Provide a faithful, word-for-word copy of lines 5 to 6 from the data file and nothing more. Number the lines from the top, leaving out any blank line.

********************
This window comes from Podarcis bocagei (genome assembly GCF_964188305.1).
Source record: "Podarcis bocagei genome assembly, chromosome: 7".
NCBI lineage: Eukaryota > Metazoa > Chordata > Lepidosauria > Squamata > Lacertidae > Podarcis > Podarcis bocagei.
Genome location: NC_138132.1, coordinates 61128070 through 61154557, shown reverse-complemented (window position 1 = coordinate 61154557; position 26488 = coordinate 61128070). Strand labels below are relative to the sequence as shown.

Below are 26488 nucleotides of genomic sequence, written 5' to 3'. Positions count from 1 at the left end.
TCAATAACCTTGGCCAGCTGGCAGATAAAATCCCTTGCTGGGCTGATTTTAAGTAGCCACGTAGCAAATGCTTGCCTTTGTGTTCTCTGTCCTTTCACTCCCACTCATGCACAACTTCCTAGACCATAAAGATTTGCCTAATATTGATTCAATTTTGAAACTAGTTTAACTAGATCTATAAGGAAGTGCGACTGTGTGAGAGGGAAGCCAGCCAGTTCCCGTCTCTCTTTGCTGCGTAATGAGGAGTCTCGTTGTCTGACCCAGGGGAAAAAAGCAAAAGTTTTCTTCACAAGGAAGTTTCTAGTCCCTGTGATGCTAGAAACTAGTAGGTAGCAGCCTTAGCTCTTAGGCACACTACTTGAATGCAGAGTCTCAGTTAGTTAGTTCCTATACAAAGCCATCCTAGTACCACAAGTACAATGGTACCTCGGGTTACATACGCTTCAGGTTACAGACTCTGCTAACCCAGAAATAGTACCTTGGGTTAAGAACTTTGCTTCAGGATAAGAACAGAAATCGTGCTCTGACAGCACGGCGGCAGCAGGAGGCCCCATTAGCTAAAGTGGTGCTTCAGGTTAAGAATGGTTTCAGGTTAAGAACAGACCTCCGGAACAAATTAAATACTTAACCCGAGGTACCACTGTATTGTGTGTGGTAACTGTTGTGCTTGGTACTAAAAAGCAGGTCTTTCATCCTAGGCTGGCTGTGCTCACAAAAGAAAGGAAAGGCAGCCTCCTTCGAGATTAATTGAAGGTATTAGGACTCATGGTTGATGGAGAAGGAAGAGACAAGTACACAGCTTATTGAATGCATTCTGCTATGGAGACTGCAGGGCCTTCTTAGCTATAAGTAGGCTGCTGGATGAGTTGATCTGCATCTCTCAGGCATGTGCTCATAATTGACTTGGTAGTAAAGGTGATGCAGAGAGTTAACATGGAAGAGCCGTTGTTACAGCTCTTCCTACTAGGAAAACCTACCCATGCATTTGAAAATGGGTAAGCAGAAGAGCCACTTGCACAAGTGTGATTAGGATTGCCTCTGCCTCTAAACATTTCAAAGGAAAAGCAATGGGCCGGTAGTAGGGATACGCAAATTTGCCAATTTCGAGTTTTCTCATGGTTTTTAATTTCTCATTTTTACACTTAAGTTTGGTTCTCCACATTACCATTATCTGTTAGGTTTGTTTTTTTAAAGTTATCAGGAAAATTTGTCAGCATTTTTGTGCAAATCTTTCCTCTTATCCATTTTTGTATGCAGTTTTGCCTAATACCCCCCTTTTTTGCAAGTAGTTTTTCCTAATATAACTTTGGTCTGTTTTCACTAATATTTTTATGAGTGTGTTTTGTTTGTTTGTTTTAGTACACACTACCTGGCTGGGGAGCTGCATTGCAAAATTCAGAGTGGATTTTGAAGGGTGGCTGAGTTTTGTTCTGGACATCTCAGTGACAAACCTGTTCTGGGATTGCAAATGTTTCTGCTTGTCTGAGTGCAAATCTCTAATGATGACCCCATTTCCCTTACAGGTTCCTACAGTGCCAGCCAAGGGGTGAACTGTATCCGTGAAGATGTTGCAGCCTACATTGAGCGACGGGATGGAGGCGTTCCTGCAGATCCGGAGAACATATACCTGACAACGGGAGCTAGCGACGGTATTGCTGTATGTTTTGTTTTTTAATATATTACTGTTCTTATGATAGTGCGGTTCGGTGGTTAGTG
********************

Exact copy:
Below are 26488 nucleotides of genomic sequence, written 5' to 3'. Positions count from 1 at the left end.
TCAATAACCTTGGCCAGCTGGCAGATAAAATCCCTTGCTGGGCTGATTTTAAGTAGCCACGTAGCAAATGCTTGCCTTTGTGTTCTCTGTCCTTTCACTCCCACTCATGCACAACTTCCTAGACCATAAAGATTTGCCTAATATTGATTCAATTTTGAAACTAGTTTAACTAGATCTATAAGGAAGTGCGACTGTGTGAGAGGGAAGCCAGCCAGTTCCCGTCTCTCTTTGCTGCGTAATGAGGAGTCTCGTTGTCTGACCCAGGGGAAAAAAGCAAAAGTTTTCTTCACAAGGAAGTTTCTAGTCCCTGTGATGCTAGAAACTAGTAGGTAGCAGCCTTAGCTCTTAGGCACACTACTTGAATGCAGAGTCTCAGTTAGTTAGTTCCTATACAAAGCCATCCTAGTACCACAAGTACAATGGTACCTCGGGTTACATACGCTTCAGGTTACAGACTCTGCTAACCCAGAAATAGTACCTTGGGTTAAGAACTTTGCTTCAGGATAAGAACAGAAATCGTGCTCTGACAGCACGGCGGCAGCAGGAGGCCCCATTAGCTAAAGTGGTGCTTCAGGTTAAGAATGGTTTCAGGTTAAGAACAGACCTCCGGAACAAATTAAATACTTAACCCGAGGTACCACTGTATTGTGTGTGGTAACTGTTGTGCTTGGTACTAAAAAGCAGGTCTTTCATCCTAGGCTGGCTGTGCTCACAAAAGAAAGGAAAGGCAGCCTCCTTCGAGATTAATTGAAGGTATTAGGACTCATGGTTGATGGAGAAGGAAGAGACAAGTACACAGCTTATTGAATGCATTCTGCTATGGAGACTGCAGGGCCTTCTTAGCTATAAGTAGGCTGCTGGATGAGTTGATCTGCATCTCTCAGGCATGTGCTCATAATTGACTTGGTAGTAAAGGTGATGCAGAGAGTTAACATGGAAGAGCCGTTGTTACAGCTCTTCCTACTAGGAAAACCTACCCATGCATTTGAAAATGGGTAAGCAGAAGAGCCACTTGCACAAGTGTGATTAGGATTGCCTCTGCCTCTAAACATTTCAAAGGAAAAGCAATGGGCCGGTAGTAGGGATACGCAAATTTGCCAATTTCGAGTTTTCTCATGGTTTTTAATTTCTCATTTTTACACTTAAGTTTGGTTCTCCACATTACCATTATCTGTTAGGTTTGTTTTTTTAAAGTTATCAGGAAAATTTGTCAGCATTTTTGTGCAAATCTTTCCTCTTATCCATTTTTGTATGCAGTTTTGCCTAATACCCCCCTTTTTTGCAAGTAGTTTTTCCTAATATAACTTTGGTCTGTTTTCACTAATATTTTTATGAGTGTGTTTTGTTTGTTTGTTTTAGTACACACTACCTGGCTGGGGAGCTGCATTGCAAAATTCAGAGTGGATTTTGAAGGGTGGCTGAGTTTTGTTCTGGACATCTCAGTGACAAACCTGTTCTGGGATTGCAAATGTTTCTGCTTGTCTGAGTGCAAATCTCTAATGATGACCCCATTTCCCTTACAGGTTCCTACAGTGCCAGCCAAGGGGTGAACTGTATCCGTGAAGATGTTGCAGCCTACATTGAGCGACGGGATGGAGGCGTTCCTGCAGATCCGGAGAACATATACCTGACAACGGGAGCTAGCGACGGTATTGCTGTATGTTTTGTTTTTTAATATATTACTGTTCTTATGATAGTGCGGTTCGGTGGTTAGTG